A popular referendum could be called in Italy if 500,000 signatures were received, and campaigners were able to obtain the required amount before the September 30 deadline.
If the public votes to decriminalize cannabis, the purchase, sale and cultivation of the drug would all become legal under Italian law.
Consumption of cannabis is not an offense under Italian law and marijuana is allowed for medical purposes. However, buying, selling and large-scale cultivation of the herb is illegal and dealers can face up to 10 years in prison if convicted.
“It’s a contradiction, as if the state blames the entire incident on organized crime,” argued the campaigners. “Legalization does not mean promoting consumption but making it safer and more informed.
He said, “If cannabis were legal, it would eliminate unnecessary tests for small amounts of the drug and ensure that patients who use it to relieve their excruciating pain never face court again.” have to do it.”
The group further argued that legalizing cannabis would create thousands of new jobs and increase tax revenue for the state, with an estimated value of 7 billion euros, or $8.2 billion.
They will continue to collect signatures before the referendum motion is presented for approval to the Supreme Court of Appeals, the Supreme Court of Cassation. If it is passed, the petition will be sent to the Constitutional Court for review and evaluation as to whether the law will comply with the Italian Constitution. If successful, the Italian president will set a date for the referendum.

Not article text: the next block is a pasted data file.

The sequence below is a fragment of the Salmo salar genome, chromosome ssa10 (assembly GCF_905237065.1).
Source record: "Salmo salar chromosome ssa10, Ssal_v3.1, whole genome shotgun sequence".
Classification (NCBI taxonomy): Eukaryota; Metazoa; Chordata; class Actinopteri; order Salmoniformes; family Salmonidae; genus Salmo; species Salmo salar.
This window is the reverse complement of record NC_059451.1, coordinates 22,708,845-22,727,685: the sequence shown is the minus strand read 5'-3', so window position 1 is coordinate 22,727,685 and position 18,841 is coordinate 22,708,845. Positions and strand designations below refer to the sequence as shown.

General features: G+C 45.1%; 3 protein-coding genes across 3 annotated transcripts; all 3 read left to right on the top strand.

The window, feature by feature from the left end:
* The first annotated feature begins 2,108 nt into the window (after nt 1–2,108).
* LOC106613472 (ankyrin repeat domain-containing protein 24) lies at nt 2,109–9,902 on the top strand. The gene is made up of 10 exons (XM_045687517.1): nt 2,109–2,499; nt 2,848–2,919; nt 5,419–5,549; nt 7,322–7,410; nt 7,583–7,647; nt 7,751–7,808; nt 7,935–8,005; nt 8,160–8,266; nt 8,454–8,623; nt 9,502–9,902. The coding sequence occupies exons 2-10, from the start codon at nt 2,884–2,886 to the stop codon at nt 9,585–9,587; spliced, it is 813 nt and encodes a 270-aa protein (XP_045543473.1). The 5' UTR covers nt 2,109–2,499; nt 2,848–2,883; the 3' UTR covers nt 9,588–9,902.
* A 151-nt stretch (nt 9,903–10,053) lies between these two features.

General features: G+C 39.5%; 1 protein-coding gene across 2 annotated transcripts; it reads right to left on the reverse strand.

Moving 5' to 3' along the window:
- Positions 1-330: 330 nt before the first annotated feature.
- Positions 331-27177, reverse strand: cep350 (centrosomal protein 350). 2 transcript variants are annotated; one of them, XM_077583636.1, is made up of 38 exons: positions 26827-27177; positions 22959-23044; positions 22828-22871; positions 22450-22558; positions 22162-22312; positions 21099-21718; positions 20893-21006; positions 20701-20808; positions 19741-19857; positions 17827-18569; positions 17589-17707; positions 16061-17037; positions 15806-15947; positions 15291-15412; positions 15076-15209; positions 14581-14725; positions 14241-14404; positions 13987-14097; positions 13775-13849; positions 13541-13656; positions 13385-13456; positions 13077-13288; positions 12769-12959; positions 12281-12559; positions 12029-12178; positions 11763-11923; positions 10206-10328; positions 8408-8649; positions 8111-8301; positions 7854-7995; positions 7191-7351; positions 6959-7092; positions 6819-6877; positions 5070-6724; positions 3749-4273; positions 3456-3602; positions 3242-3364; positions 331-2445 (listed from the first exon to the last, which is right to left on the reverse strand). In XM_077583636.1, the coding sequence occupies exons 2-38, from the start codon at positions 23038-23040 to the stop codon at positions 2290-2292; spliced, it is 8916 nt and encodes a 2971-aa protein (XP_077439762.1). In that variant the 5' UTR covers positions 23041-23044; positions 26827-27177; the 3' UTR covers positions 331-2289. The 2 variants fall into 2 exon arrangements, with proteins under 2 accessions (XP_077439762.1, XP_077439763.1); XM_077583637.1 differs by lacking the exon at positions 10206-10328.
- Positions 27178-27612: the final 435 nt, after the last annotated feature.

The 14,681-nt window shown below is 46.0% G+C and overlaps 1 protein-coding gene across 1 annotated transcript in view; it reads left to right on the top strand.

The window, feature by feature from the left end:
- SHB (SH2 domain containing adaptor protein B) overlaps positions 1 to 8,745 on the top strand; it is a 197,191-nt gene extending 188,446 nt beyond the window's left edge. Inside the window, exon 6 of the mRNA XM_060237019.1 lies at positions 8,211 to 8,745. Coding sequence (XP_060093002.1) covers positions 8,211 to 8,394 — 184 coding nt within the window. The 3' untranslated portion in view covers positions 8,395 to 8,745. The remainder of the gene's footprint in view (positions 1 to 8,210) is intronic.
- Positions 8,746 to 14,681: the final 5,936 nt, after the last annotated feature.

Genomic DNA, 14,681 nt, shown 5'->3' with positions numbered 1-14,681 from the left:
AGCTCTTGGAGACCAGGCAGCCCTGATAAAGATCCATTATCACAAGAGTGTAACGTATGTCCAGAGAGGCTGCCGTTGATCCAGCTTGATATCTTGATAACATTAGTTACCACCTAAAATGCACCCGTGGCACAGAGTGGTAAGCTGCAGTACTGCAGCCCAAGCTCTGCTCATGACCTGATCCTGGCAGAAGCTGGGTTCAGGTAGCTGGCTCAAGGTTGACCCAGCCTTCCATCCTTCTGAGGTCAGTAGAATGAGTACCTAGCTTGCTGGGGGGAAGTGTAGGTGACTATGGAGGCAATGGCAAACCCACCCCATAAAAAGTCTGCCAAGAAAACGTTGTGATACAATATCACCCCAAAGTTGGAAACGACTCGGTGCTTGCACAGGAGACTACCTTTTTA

“So with a smile we will continue to share, explain, hit the streets and discuss because we know very well what we want – an Italy free of legal cannabis and the mafia!” preachers said.
Although Italy initially decriminalized the recreational consumption of cannabis in 1993, a 2006 law imposed fines on consumers and tripled prison sentences for altering, selling and possessing the drug in 2014.
Italy has taken a more liberal stance than some of its European counterparts, with the UK and France continuing to criminalize the recreational use of cannabis.
While consumers can still be fined and have their personal documents suspended under current laws, it is sellers and farmers who benefit most from potential law changes, with the potential for jail time left.
The report showed that cannabis accounted for 74% of the drugs confiscated by law enforcement officials in the European Union, with cocaine at 11% and amphetamines at 5%.